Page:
In September 2015, Grassley received the Dr. Harold D. Prior “Friend of Iowa Wind Energy” award from the Iowa Wind Energy Association for his commitment to supporting wind energy development in Iowa.[90]

In 2017, the Environmental Working Group stated that Grassley received $367,763 in grain commodity subsidies over 21 years.[91]

Grassley supports federal ethanol subsidies.[92]

In 2017, regarding the Paris Agreement, Grassley stated that “unequal terms put the U.S. economy at a significant disadvantage while letting large economies like China’s and India’s off the hook.”[93] Grassley also stated that he didn’t like that the agreement was never voted upon by the Senate.[94]

Estate taxes

Grassley is in favor of repealing the estate tax, which is a tax on inherited assets above $5.5 million for individuals and $11 million for couples.[95][96] He has argued that the estate tax is potentially ruinous for farmers and small business owners.[96] According to the Des Moines Register, Grassley’s argument does not “match the reality found in federal tax data – particularly for Iowa. The estate tax applies to around 5,000 taxpayers across the entire country each year, and very few of them come from Iowa. Of the Iowans subject to the tax, only a fraction are actually farmers, and a vanishingly small number of them face a tax bill requiring them to sell off farmland or other assets… The number of small businesses impacted by the estate tax is similarly small.”[96]

Gun law

Grassley during his time in the U.S. House of Representatives

In 2010, Grassley had an “A” rating from the National Rifle Association (NRA).[97] According to a source from Splinter News, Grassley received $9,900 from the NRA during his 2016 election.[98]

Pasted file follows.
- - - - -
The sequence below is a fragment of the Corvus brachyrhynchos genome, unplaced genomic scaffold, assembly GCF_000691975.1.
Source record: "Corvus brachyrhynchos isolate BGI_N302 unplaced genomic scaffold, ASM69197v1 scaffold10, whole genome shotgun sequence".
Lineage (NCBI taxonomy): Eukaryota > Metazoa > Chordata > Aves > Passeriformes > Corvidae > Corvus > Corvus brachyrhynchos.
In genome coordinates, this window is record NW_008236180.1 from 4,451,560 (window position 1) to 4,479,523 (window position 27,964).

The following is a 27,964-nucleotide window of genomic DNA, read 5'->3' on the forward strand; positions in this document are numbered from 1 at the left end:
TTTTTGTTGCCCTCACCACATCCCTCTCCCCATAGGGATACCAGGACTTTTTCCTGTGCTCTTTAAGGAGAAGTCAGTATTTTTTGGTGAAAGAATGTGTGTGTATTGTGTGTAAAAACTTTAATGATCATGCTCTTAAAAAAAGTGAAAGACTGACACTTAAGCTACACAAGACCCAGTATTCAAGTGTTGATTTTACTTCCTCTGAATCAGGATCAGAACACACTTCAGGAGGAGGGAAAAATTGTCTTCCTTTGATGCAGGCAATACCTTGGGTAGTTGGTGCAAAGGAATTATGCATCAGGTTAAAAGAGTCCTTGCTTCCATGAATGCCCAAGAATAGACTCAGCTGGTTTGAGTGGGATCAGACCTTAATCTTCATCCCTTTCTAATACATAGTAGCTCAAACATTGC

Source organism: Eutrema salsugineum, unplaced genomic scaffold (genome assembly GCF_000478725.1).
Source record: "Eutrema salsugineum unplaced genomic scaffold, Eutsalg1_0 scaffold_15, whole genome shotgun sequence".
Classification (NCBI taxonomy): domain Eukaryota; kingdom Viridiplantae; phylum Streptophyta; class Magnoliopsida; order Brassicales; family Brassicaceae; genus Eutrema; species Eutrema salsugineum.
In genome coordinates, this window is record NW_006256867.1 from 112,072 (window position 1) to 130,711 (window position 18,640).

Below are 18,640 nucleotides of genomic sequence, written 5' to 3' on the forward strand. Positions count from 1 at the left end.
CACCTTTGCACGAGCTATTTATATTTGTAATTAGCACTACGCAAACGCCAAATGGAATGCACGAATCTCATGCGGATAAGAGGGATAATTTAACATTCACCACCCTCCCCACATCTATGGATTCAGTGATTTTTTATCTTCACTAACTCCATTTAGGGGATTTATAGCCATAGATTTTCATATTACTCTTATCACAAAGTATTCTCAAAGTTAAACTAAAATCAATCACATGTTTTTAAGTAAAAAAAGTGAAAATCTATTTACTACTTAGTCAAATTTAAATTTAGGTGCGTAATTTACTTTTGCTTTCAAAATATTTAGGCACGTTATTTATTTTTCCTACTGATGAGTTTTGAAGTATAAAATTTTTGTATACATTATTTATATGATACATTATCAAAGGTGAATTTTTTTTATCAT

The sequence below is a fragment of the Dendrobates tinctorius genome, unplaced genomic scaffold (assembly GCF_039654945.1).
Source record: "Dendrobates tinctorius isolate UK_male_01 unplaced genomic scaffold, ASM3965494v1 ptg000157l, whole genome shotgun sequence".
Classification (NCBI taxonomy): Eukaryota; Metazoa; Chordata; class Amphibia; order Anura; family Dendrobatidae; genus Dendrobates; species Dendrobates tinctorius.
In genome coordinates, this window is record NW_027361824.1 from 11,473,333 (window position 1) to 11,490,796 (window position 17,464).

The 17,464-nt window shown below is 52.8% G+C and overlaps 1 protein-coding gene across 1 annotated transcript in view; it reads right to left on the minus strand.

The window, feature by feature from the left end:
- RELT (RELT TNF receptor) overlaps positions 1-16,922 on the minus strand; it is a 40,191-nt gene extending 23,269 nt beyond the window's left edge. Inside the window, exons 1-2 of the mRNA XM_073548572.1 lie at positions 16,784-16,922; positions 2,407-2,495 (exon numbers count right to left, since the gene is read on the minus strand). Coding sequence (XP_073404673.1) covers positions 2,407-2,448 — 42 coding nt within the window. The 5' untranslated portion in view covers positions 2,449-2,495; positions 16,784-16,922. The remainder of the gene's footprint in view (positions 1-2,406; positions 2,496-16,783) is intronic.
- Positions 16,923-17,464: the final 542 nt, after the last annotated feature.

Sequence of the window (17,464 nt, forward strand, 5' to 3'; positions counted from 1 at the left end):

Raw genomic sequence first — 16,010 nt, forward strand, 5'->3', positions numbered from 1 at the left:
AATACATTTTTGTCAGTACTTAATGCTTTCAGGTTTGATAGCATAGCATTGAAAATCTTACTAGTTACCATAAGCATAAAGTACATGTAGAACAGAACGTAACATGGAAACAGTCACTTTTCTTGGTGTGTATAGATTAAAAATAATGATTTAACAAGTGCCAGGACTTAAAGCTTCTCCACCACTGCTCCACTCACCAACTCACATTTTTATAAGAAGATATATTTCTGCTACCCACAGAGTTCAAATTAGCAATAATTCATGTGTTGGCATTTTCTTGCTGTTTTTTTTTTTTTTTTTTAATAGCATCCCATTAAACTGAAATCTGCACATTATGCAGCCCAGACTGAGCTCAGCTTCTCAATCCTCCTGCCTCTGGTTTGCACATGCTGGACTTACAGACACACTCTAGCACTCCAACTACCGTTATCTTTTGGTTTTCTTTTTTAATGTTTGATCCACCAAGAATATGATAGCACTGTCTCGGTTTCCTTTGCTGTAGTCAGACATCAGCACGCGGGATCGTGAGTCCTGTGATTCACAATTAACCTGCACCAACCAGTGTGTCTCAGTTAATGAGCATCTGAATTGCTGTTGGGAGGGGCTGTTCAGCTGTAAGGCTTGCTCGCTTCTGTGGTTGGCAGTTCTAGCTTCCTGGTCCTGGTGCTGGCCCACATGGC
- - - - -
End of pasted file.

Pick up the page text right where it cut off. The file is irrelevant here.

Grassley is a staunch believer that gun laws will not prevent gun deaths or gun-related violence without improved mental health care.[99] Grassley opposed the Manchin-Toomey gun control amendment, and instead proposed alternative legislation to increase prosecutions of gun violence and increase reporting of mental health data in background checks.[57]

In 2016, one month after the Orlando nightclub shooting, Grassley proposed legislation to expand state-to-state access to background check data and to make it illegal for government officials to sell criminals guns as part of sting operations. Both proposals were rejected by the Senate.[100] Additionally, he voted against the Democrats’ Feinstein Amendment, which would make it illegal to sell guns to individuals on the terror watchlist and a Republican-sponsored bill that expanded funding for background checks.[101]

In early 2017, Grassley sponsored legislation that expanded access to mentally disabled individuals, claiming that the previous ban against mentally ill individuals purchasing guns “mistreats disabled Americans.”[102] In response to the 2017 Las Vegas shooting, Grassley stated that it was unlikely that gun laws would change in the wake of the shooting due to Congress being Republican-dominated.[103] A day after the Douglas High School shooting in Parkland, Florida, Grassley said the government had not done enough to prevent individuals with a mental illness from obtaining firearms.[104]

Health care

Grassley opposes the Affordable Care Act and has voted to repeal it.[105] Before its passage, he had supported the individual mandate in health care reform.[106][107][108] Grassley engaged in lengthy negotiations with the Obama administration, as it sought health care reform with support from Republican members of Congress. These negotiations produced nothing that Grassley would support, leading Democrats to characterize Grassley’s efforts as intended to delay or scupper health care reform rather than produce compromise legislation.[109][110][111] In Obama’s memoir, he describes an exchange between him and Grassley in the Oval Office as he sought to reach a compromise with Grassley. Obama asked, “If Max [Baucus] took every one of your latest suggestions, could you support the bill?… Are there any changes—any at all—that would get us your vote?”, to which Grassley responded, “I guess not, Mr. President.”[112]